A massive extinction event that occurred at the end of the Triassic Period still has researchers baffled. It represents one of the most mysterious mass dyings in the history of the planet, and some believe that it was caused by an asteroid. Scientists are currently looking for a potential impact crater.
The event occurred roughly 199.6 million years ago, and saw twenty percent of all marine families disappear, alongside an entire class (conodonts) of sea-faring creatures, disappear from the water. All non-dinosaurian archosaurs were wiped out from the land.
The only exceptions were a few large amphibians, crocodilians and some therapsids. In all, more than half of all species that were alive at that time were wiped out, never to recover again. This had the major implication of opening up new habitats for dinosaurs to occupy and dominate.
But how did this event come to pass, and what caused it? These questions could be answered if experts were to find an impact crater coinciding with the exact time of the extinction event. Supervolcano eruptions and catastrophic climate change are also leading candidates.
Studies conducted thus far have revealed interesting, widespread disruptions in ecosystems around the planet, dating back to around 200 million years ago. These clues were found in geological formations identified all over the world.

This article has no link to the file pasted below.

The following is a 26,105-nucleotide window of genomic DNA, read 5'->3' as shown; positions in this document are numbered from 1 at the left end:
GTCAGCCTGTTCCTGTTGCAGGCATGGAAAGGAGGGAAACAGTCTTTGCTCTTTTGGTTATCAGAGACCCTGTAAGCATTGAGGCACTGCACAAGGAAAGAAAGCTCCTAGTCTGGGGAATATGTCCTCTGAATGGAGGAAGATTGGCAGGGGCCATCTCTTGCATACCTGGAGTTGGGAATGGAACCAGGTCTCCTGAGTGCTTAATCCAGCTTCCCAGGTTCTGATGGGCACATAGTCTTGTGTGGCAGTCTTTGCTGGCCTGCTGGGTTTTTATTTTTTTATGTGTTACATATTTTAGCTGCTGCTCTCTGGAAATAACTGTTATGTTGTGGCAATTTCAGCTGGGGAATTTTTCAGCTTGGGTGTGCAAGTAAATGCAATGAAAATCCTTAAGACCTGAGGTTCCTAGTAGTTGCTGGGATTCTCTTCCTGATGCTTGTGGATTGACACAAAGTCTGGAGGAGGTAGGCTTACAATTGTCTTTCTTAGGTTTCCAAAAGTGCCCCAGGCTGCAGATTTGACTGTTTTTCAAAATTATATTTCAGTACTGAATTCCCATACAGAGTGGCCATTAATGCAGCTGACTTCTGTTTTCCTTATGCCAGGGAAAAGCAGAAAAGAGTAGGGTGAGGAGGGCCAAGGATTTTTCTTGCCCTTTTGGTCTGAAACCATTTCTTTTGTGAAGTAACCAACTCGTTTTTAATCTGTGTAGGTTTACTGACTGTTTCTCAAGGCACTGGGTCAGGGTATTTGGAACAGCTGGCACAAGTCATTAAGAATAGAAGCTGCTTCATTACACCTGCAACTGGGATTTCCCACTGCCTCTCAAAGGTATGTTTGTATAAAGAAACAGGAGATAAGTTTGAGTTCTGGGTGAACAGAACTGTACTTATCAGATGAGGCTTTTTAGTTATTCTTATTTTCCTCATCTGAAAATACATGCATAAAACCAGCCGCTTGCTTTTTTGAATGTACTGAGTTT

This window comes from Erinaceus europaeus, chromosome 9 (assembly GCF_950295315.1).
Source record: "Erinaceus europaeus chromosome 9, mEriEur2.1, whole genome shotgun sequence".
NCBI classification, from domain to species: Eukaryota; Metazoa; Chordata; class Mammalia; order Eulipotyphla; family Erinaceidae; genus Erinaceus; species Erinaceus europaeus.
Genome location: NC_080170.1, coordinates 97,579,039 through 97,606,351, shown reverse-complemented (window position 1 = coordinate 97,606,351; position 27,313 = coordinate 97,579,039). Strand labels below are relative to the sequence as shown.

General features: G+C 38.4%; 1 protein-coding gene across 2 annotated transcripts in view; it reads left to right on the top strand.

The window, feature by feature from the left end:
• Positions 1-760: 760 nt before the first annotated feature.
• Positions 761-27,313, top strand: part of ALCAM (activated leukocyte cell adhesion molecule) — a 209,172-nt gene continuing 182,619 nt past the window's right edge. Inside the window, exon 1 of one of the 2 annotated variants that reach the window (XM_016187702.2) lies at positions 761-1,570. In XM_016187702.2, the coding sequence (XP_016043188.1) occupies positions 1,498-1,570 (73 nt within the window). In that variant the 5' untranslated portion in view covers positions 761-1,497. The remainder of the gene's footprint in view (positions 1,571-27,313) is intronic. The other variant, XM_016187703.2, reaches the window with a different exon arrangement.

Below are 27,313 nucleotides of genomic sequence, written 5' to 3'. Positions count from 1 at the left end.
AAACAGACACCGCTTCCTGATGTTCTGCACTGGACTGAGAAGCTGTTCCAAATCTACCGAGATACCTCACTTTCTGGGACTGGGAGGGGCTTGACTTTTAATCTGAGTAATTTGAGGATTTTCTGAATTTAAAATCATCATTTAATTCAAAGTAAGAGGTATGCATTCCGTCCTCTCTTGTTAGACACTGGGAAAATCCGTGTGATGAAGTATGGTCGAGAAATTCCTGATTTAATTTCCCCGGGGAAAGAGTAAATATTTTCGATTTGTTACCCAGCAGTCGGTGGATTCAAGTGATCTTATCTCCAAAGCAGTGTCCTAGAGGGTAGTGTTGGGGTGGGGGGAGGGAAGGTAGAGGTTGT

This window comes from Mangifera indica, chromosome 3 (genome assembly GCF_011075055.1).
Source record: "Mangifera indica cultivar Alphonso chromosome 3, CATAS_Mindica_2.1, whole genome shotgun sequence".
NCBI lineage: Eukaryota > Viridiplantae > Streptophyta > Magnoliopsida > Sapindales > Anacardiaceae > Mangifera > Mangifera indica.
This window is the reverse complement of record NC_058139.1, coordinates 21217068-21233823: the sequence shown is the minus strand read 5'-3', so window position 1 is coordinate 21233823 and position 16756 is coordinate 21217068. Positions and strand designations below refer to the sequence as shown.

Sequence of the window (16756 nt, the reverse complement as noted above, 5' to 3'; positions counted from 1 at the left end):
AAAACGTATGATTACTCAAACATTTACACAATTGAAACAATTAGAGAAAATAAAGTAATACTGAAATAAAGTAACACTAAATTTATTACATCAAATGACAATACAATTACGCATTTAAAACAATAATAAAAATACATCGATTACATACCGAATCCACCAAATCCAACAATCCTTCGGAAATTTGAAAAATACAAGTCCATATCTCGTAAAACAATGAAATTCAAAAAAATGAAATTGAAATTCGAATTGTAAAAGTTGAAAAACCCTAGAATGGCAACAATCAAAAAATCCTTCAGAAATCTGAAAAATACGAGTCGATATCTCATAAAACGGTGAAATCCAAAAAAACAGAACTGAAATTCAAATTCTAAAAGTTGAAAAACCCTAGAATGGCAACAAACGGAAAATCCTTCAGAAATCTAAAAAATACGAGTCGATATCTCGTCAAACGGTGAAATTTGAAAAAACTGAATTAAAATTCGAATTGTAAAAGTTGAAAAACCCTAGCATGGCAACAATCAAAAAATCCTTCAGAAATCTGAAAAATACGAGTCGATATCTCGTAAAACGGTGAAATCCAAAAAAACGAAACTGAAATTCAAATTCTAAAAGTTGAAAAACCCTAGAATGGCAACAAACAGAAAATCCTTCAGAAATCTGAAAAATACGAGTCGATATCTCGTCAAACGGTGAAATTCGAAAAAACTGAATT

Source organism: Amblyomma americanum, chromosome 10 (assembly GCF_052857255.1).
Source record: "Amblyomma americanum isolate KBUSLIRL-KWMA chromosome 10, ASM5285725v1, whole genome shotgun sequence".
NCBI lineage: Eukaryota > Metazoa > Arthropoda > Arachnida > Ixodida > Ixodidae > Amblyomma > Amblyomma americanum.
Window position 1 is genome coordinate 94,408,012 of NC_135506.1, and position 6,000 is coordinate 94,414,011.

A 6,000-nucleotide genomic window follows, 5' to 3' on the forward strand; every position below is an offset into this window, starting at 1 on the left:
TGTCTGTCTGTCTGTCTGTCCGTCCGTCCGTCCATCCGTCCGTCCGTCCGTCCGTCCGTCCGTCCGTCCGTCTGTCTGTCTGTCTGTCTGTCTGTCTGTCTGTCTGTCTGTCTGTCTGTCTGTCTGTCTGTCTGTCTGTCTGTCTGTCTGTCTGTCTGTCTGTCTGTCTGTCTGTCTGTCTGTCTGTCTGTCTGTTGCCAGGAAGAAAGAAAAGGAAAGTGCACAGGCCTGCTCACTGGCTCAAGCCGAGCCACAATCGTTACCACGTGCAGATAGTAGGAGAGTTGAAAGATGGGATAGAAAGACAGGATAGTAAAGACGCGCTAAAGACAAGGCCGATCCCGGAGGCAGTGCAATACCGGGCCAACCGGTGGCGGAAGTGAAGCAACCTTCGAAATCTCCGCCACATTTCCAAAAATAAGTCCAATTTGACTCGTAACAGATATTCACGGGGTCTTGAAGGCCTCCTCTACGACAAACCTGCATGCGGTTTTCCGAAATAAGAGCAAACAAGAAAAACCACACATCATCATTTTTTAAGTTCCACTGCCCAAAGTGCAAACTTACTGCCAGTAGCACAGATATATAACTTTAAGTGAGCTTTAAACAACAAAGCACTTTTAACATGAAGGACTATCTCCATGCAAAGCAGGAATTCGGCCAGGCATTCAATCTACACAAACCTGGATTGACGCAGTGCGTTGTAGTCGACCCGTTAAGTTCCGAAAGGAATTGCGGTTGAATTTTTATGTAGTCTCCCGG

Near the Antrim coast of Northern Ireland, scientists from the Columbia University and Rutgers University recently began sampling a series of special cliffs and rocks, which reveal the T-J boundary in detail, Space
One of the most interesting things the team found was that the layers of sediments belonging to this event were distorted and rippled, as if something shook and stirred them up. “The scale of the disruption is huge, and a huge cause seems likely,” Columbia University expert Paul Olsen says.
The disruption is not localized to the UK, but also extends to Belgium, and possibly even Italy. This decreases the chances of it being caused by a massive earthquake, and increases the likelihood that an asteroid or other space impactor was to blame.
The issue here is that no such large crater is known to exist, so as to explain the massive destruction. Soils, forests, rivers, winds, sand and new seas and oceans can easily erode even a large crater in its entirety over such a long time, leaving no tracks behind.
Researchers plan to continue their investigations in the UK and at other locations for the conceivable future, in hopes of finding a crater that could explain the T-J event. If this line of study does not pan out, then scientists will return to square one, and try to find an entirely different explanation for what happened.